Long-term monitoring has revealed a 43% decline in a large Adélie penguin population off the East Antarctic coast, near Mawson research station, over the past decade.

The loss of some 154,000 breeding birds, breeding across 52 islands along the 100 km of coastline, is in stark contrast to other populations in East Antarctica, where there have been long-term increases or stable population trends (see Penguin Heaven).

It is also contrary to model predictions of a continued increase in this population following decades of sustained growth.

Australian Antarctic Division seabird ecologists, Dr Louise Emmerson and Dr Colin Southwell, said the rate of decline is similar to that in Adélie penguin populations on the Antarctic Peninsula, which are subject to external pressures from fisheries, climate change and human activity.

However, the decline in the Mawson population is thought to have been triggered by changed environmental conditions, and then exacerbated by internal feedback processes within the population, rather than direct human-related pressures.

“We think this population decline was initially triggered by five years of extensive summer sea ice adjacent to the colony in the mid-2000s, which hampered access to the adults’ foraging areas and saw virtually no chicks survive,” Dr Emmerson said.

“The frequency of these unfavourable breeding conditions subsequently remained high, and fledgling survival also began to decrease. These two processes together resulted in a more rapid population decline than would be expected if they had been acting in isolation.”

Safety in numbers

Dr Emmerson said it’s possible that the smaller a population becomes, the harder it may be for individuals to survive, due to an increased risk from predators, or because smaller groups are not as good at navigating, foraging and locating prey. This is especially important for young fledglings with limited life experience.

“It may be that the old adage of safety in numbers is playing out for the fledglings in the vast and harsh Southern Ocean, although exactly why and how needs further investigation,” Dr Emmerson said.

“We estimate that this population has lost about 80,000 fledglings in a good breeding season, compared to the population peak in the early 2000s.

In the deep end

Adélie penguin fledglings are literally thrown in the deep end at about two months of age, when they leave the colony and enter the Southern Ocean for the first time, without parental supervision.

“I remember watching fledglings enter the water for the first time and they did this strange kind of breast stroke, as though they were trying to use their flippers to stand up. It was a completely new experience for them,” Dr Emmerson said.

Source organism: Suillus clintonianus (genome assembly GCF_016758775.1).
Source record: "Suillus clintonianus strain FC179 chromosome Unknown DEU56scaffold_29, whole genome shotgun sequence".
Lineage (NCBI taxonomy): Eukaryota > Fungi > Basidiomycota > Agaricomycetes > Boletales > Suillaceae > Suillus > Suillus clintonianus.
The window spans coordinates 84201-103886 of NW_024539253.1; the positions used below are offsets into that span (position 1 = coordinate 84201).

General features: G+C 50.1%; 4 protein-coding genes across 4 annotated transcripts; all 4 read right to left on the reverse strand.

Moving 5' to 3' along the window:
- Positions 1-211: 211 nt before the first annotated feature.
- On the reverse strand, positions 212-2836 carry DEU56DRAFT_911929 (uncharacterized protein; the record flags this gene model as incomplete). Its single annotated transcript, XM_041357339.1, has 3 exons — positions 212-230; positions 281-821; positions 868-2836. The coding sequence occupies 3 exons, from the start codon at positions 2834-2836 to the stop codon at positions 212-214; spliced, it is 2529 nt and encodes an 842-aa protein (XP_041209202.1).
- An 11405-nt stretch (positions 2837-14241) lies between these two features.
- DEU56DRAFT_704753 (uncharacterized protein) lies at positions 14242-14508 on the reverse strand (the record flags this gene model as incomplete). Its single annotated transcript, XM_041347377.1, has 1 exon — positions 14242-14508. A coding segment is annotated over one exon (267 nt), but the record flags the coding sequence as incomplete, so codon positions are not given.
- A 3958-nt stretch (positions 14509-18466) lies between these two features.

“When they first enter the water they don’t know how to swim, they have no predator avoidance behaviour, so they are vulnerable to being eaten by leopard seals, and they’re not efficient at catching prey. They’re totally clueless about their marine environment, and because there are no adults to help them they have to learn quickly or they don’t survive.

“So while we don’t know exactly what’s driving the decline in fledgling survival in the Mawson area, the fact that there are less of them may compromise their chances of survival.”

Long-term monitoring

Dr Emmerson said the next step was to continue research to understand the drivers of fledgling survival during their first naïve winter journey at sea after they leave the colony, and ensure any resumption of fisheries activities in the area is managed carefully.

She said continued long-term monitoring across the environmental range where penguins breed was critical for early detection of population decline and for understanding population changes.

Long-term monitoring of Adélie penguins by Australia, near Casey, Davis and Mawson research stations, is also critical to decisions made by the Commission for the Conservation of Antarctic Marine Living Resources (CCAMLR), in managing krill fisheries and in considering the protection of terrestrial and marine areas.

As this study shows, long-term monitoring allows scientists to uncover intrinsic factors involved in population decline that may be concealed by population changes caused by year-to-year variability in environmental conditions. This is critical to informing predictive population models that tend to focus on environmental drivers of population change.

“Model predictions based on external environmental factors alone may fail to accurately predict future population change and/or underestimate the real impacts of climate change on species’ populations,” Dr Emmerson said.

“Whether this Mawson penguin population stabilises, continues to decline, or recovers, remains to be seen. It is clear from this study though that where possible, we are better off preventing impacts in the first place, or trying to alleviate them before population decline is well-established, or the processes causing the decline become confounding and result in rapid population declines.”

The research is published in Global Change Biology today.